Yesterday, on orders from a Pakistani court, the Pakistani Telecommunications Authority (PTA) blocked access to Facebook. The move was in response to a page on the site called “Everybody Draw Mohammed Day,” exhorting Facebook users to draw depictions of Mohammed, in the purported hope of spurring debate about Muslims’ objection to images of the founder of their faith. Today, the PTA expanded their ban to include Flickr, Wikipedia, and YouTube, citing a rise in “objectionable content.”
Twitter, however, has remained online, and many of Pakistan’s tech-savvy have been venting frustration there. Shoaib Taimur (@shobz) captured the basic sentiment of the Twitterati in one remark:
note to everyone: I oppose the ban on websites. I dont endorse Blasphemy but curtailing our freedom of speech is too much #fb
The Facebook group is broadly considered to be a tasteless and tactless effort, but the ham-handed response by the Pakistani courts and the PTA is worse. Huma Imtiaz (@HumaImtiaz), a Pakistani journalist, sees the work of Islamic hard-liners in the action of the government. In a blog post, she argues that the PTA has previously shown great ability to block individual pages showing content that would be damning to the Pakistani government, but is now responding with blanket censorship to appease a radical minority.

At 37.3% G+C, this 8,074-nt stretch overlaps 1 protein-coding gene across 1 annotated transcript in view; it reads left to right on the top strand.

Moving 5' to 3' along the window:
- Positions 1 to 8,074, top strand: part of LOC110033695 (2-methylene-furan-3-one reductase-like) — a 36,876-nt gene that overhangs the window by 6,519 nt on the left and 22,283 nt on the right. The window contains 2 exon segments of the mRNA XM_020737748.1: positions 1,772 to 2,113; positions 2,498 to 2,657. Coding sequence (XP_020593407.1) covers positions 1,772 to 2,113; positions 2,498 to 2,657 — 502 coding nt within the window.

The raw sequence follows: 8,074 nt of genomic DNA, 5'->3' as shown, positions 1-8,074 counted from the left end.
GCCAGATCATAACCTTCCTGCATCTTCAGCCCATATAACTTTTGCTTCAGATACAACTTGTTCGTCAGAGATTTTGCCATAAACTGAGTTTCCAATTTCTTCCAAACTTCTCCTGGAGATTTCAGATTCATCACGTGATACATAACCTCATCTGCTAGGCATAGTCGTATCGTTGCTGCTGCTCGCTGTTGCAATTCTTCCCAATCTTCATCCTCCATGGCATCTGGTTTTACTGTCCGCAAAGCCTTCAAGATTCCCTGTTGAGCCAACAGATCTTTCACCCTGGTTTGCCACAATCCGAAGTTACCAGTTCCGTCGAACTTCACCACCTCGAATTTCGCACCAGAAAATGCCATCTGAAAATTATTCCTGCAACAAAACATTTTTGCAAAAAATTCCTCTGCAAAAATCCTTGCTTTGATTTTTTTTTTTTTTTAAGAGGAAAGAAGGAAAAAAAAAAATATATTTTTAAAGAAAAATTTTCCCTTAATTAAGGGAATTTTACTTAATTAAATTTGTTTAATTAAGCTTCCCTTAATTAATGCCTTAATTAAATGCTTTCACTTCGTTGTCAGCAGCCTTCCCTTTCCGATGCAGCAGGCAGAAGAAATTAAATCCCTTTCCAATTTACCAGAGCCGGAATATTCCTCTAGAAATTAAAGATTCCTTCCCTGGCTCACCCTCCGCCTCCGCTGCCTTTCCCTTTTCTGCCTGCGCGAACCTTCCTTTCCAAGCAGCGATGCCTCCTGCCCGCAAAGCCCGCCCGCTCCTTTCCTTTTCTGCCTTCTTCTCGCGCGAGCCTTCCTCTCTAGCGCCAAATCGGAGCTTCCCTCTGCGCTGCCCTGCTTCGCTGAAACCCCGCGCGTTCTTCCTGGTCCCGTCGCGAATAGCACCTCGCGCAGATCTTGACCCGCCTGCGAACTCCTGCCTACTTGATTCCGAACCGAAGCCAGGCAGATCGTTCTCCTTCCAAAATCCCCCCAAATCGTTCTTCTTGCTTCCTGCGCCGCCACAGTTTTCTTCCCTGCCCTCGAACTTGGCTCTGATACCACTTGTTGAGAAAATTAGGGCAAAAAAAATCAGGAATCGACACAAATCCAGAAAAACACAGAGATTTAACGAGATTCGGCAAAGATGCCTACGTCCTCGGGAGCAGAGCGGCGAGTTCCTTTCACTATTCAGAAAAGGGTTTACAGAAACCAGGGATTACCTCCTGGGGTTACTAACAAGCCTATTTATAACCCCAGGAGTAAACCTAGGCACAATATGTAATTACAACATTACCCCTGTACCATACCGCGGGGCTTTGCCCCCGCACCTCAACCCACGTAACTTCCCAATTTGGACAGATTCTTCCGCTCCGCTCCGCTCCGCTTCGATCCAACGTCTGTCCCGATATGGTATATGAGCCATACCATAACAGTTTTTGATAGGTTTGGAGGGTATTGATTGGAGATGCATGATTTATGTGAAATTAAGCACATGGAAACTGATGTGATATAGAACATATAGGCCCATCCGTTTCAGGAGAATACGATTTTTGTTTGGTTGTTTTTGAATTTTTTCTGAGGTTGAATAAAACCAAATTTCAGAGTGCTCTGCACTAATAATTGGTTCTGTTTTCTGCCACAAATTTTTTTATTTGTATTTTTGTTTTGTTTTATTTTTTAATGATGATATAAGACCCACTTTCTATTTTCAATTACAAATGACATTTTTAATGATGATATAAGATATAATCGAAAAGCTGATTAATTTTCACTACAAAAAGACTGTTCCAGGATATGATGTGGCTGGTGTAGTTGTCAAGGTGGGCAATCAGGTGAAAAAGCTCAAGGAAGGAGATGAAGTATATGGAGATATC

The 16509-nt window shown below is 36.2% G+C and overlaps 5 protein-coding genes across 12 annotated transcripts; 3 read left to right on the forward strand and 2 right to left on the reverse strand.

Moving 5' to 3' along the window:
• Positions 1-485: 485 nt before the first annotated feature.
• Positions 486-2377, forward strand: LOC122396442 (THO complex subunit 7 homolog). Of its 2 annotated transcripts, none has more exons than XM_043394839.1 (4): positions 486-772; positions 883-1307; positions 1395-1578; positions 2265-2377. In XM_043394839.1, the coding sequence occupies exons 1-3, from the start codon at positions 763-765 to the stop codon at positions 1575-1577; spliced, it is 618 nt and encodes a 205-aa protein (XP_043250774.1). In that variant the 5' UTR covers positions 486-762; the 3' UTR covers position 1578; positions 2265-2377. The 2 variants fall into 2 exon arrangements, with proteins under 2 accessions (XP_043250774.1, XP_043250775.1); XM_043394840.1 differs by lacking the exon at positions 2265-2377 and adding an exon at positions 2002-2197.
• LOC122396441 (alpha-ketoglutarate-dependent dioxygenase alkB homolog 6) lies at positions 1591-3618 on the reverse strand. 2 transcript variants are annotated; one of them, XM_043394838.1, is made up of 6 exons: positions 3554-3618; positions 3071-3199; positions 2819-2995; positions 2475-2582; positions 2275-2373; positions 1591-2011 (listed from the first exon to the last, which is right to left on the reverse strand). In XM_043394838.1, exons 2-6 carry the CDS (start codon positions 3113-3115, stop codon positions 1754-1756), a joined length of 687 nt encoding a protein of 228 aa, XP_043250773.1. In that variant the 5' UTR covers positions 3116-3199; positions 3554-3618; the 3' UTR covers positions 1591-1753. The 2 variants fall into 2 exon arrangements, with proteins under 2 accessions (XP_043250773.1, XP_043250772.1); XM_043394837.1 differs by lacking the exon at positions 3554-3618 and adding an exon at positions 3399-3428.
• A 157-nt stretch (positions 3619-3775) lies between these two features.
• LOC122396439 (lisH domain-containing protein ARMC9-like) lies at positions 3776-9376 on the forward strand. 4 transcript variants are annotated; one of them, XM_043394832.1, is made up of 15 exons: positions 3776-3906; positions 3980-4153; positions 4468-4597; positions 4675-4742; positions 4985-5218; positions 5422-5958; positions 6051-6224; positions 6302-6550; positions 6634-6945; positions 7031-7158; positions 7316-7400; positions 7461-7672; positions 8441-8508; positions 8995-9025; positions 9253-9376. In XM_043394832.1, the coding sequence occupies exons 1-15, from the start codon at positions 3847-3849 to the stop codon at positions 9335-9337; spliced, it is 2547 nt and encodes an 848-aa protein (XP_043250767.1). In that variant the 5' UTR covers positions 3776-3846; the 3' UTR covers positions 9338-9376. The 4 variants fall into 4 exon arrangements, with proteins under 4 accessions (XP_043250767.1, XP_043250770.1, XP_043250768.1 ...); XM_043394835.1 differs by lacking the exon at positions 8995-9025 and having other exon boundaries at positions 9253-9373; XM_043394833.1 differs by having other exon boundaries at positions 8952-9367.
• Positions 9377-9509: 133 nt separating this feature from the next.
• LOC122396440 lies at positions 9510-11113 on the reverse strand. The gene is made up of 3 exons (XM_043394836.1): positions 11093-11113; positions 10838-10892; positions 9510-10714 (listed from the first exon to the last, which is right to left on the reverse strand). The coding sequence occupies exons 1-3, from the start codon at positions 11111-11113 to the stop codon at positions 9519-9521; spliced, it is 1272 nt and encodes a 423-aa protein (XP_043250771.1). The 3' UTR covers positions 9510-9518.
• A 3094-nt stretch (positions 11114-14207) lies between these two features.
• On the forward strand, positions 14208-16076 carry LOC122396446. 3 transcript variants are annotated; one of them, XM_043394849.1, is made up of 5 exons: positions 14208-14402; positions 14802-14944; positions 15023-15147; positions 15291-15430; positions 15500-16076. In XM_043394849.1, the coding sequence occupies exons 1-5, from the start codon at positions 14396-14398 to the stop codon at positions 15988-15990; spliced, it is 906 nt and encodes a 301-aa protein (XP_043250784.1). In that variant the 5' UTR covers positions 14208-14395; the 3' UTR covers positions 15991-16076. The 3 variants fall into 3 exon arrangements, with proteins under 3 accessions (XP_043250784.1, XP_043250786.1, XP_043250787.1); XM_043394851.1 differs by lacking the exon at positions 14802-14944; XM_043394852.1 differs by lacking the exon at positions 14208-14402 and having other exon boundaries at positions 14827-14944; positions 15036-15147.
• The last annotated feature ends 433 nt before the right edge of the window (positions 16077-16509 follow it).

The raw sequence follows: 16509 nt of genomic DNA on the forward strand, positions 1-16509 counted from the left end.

I have been insisting that the outrage needs to be about Internet censorship not FB. @kidvai
The press conference quickly devolved into an accusatory shouting match, with the media taking the side of the government. As Dr. Alvi tweeted afterward:
Safely home Sad experience, our point we condemn cartoon caricature but Not a blanket ban on websites, became issue of muslim non-muslim
And Mahmud followed, sarcastically:
>> Well done mainstream media. You outdid yourself today. To think we marched on the streets for your freedom.
Oh wait, I remember now! You thought I shouldn’t have expressed outrage and should have watered down my stance >>
It’s heartening to see individuals standing up against censorship for their freedom of speech and freedom to information. What’s happening in Pakistan right now is a prime example of the danger the internet faces of losing its open, global nature, and becoming a series of national networks, subject to censorship, borders, and the whims of policymakers. Some of Pakistan’s Twitterati predict the bans will be lifted in the coming days, and I hope they’re right.
It’s nearly midnight in Karachi now, but I expect these individuals and this situation will be active and exciting to follow tomorrow. On Twitter, I’d recommend following @sabeen, @DrAwab, @HaroonRiaz, and @HumaImtiaz for good, regular (English-language) updates.